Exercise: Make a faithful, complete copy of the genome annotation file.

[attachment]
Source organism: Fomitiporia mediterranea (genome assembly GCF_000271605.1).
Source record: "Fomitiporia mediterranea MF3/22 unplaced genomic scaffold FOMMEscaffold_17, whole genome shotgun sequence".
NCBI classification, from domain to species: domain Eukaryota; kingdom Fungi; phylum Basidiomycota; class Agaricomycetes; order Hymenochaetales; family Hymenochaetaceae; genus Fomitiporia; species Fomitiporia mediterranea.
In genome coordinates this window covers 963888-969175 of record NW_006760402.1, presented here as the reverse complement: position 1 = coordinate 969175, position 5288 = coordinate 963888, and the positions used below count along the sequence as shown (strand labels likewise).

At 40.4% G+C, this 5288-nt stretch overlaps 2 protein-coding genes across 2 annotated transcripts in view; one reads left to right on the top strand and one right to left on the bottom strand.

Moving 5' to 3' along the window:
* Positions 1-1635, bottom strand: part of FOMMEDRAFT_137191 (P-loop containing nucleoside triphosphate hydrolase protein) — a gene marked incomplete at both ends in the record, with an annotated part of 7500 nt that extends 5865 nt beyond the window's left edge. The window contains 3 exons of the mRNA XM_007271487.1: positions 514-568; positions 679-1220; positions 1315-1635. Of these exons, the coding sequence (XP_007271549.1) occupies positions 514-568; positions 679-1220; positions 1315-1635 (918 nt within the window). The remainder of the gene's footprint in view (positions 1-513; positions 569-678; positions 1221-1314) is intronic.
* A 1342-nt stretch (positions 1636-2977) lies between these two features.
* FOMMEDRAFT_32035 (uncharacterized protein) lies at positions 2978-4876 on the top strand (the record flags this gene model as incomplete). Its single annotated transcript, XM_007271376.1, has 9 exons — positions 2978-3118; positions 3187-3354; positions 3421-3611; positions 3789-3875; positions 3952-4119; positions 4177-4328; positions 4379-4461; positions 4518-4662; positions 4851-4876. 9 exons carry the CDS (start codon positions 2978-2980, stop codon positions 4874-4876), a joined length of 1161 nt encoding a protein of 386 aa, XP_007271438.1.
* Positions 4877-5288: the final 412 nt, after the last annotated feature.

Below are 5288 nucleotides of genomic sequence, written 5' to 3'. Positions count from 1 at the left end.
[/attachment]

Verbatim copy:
Source organism: Fomitiporia mediterranea (genome assembly GCF_000271605.1).
Source record: "Fomitiporia mediterranea MF3/22 unplaced genomic scaffold FOMMEscaffold_17, whole genome shotgun sequence".
NCBI classification, from domain to species: domain Eukaryota; kingdom Fungi; phylum Basidiomycota; class Agaricomycetes; order Hymenochaetales; family Hymenochaetaceae; genus Fomitiporia; species Fomitiporia mediterranea.
In genome coordinates this window covers 963888-969175 of record NW_006760402.1, presented here as the reverse complement: position 1 = coordinate 969175, position 5288 = coordinate 963888, and the positions used below count along the sequence as shown (strand labels likewise).

At 40.4% G+C, this 5288-nt stretch overlaps 2 protein-coding genes across 2 annotated transcripts in view; one reads left to right on the top strand and one right to left on the bottom strand.

Moving 5' to 3' along the window:
* Positions 1-1635, bottom strand: part of FOMMEDRAFT_137191 (P-loop containing nucleoside triphosphate hydrolase protein) — a gene marked incomplete at both ends in the record, with an annotated part of 7500 nt that extends 5865 nt beyond the window's left edge. The window contains 3 exons of the mRNA XM_007271487.1: positions 514-568; positions 679-1220; positions 1315-1635. Of these exons, the coding sequence (XP_007271549.1) occupies positions 514-568; positions 679-1220; positions 1315-1635 (918 nt within the window). The remainder of the gene's footprint in view (positions 1-513; positions 569-678; positions 1221-1314) is intronic.
* A 1342-nt stretch (positions 1636-2977) lies between these two features.
* FOMMEDRAFT_32035 (uncharacterized protein) lies at positions 2978-4876 on the top strand (the record flags this gene model as incomplete). Its single annotated transcript, XM_007271376.1, has 9 exons — positions 2978-3118; positions 3187-3354; positions 3421-3611; positions 3789-3875; positions 3952-4119; positions 4177-4328; positions 4379-4461; positions 4518-4662; positions 4851-4876. 9 exons carry the CDS (start codon positions 2978-2980, stop codon positions 4874-4876), a joined length of 1161 nt encoding a protein of 386 aa, XP_007271438.1.
* Positions 4877-5288: the final 412 nt, after the last annotated feature.

Below are 5288 nucleotides of genomic sequence, written 5' to 3'. Positions count from 1 at the left end.